DID YOU HAVE A SENSE OF JOHNSON'S RESPONSE TO THAT? REVEREND KING WENT TO MEET WITH JOHNSON TO PUSH HIM TOWARDS VOTING RIGHTS LEGISLATION. THERE IS SOME SUGGESTION THAT HE WANTED IT, HE JUST DIDN'T FEEL THE TIME WAS RIGHT, AND THERE IS ANOTHER SENSE THAT HE WAS BEING DRAGGED TOWARD IT. WHAT IS YOUR SENSE OF IT?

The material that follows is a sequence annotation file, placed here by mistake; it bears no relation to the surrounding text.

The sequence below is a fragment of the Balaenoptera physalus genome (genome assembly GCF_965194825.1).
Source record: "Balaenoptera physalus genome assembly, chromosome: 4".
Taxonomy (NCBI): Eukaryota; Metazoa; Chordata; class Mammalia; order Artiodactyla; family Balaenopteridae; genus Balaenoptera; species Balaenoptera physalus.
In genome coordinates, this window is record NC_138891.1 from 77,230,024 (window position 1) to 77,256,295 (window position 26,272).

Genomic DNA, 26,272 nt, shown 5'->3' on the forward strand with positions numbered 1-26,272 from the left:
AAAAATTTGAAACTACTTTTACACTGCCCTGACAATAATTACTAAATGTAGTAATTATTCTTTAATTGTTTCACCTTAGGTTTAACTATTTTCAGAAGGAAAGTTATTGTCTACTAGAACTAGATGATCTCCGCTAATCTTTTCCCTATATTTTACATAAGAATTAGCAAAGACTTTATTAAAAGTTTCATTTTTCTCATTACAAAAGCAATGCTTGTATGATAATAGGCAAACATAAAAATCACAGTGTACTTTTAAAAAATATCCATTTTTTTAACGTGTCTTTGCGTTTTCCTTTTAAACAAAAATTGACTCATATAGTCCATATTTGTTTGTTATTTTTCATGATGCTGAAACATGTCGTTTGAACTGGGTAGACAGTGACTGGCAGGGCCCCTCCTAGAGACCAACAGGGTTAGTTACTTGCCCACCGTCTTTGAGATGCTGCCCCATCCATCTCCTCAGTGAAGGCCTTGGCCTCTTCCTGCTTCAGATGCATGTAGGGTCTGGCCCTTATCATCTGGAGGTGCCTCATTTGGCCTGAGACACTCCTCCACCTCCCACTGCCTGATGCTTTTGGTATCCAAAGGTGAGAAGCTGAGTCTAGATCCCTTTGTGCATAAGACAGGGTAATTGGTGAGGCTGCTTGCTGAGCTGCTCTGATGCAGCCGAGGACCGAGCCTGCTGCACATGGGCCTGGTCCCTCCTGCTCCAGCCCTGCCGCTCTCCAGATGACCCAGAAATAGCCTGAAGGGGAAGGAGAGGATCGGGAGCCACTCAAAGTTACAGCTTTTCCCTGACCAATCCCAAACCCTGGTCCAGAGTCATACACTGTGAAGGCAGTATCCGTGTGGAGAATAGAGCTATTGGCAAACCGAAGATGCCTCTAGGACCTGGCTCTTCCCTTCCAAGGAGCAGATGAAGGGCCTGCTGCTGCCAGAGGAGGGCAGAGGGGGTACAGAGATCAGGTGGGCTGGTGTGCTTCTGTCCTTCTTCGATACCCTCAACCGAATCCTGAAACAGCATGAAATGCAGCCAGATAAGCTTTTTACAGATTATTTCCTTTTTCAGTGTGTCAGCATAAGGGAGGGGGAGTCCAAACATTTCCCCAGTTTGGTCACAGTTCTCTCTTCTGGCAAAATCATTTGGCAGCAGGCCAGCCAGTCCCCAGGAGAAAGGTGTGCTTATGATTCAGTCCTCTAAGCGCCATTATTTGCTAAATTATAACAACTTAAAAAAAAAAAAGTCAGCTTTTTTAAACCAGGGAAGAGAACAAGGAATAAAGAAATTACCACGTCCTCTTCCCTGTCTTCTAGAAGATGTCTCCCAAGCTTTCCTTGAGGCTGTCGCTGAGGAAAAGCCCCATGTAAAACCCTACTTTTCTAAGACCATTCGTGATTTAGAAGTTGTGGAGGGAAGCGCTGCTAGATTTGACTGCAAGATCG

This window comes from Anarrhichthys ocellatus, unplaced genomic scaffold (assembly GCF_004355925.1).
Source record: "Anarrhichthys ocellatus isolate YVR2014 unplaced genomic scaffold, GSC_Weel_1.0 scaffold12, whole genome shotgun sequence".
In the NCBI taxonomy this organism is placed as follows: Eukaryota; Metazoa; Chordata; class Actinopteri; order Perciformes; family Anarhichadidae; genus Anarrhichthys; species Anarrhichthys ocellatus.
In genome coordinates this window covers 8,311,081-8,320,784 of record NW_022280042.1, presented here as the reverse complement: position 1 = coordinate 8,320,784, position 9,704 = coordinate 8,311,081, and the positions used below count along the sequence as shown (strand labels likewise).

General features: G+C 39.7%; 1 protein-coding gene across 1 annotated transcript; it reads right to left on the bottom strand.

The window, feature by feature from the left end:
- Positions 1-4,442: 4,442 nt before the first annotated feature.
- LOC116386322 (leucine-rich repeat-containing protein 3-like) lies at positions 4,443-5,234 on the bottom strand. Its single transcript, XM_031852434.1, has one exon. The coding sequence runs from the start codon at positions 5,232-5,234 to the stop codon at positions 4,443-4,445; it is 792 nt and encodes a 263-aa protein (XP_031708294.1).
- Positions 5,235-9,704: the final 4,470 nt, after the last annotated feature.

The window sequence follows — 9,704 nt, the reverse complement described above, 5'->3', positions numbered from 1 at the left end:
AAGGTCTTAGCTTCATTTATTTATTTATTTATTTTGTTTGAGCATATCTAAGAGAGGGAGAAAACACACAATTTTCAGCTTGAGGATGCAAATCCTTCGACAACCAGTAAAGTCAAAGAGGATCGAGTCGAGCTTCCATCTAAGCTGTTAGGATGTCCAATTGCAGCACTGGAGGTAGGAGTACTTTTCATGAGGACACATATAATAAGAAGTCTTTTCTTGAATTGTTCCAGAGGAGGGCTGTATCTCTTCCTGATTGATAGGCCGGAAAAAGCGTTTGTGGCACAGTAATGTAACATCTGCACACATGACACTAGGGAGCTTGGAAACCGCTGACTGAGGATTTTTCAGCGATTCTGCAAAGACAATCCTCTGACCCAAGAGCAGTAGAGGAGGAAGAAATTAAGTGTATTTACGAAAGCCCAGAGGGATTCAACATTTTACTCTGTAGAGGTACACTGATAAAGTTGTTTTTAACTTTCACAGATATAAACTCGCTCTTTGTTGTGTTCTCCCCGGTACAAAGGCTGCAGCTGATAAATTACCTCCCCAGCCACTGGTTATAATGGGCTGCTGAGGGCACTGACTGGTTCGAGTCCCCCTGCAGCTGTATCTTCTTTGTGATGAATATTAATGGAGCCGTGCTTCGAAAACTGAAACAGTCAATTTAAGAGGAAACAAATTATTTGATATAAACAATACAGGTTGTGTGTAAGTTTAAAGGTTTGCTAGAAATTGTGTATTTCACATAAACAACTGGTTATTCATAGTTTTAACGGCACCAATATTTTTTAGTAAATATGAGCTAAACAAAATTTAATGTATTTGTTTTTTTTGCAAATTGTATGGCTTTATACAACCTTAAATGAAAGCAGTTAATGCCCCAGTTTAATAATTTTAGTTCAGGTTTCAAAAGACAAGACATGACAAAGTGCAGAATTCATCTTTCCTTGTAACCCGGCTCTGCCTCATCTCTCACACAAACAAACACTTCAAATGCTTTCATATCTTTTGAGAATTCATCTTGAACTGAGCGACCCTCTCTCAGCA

Well, I think that when we first met with Lyndon Johnson, ah, Lyndon Johnson was under the influence of J. Edgar Hoover, because Martin had just come back from receiving the Nobel Prize, and we were invited to Washington, and instead of being taken to the White House we were taken to the Justice Department where we met with Nicholas Katzenbach. And then Vice President Hubert Humphrey came over, and it was only in the middle of that meeting, ah, that suddenly they jumped up and said, "Look, the President wants to see you at the White House." And we got the impression that, that Lyndon Johnson, you know, just didn't want to be that much involved, at that point. When we talked to him, he explained to us all of the reasons why there couldn't be another civil rights bill because he had just gotten through that civil rights bill from '64, ah, in July 2nd, I think it was. This was early December, and he didn't see how he could introduce new civil rights legislation. We made the appeal for voting rights legislation. We made the appeal for equal job opportunity, and some kinds of affirmative action. And he said he agreed, but he just didn't see this coming in Congress in this session.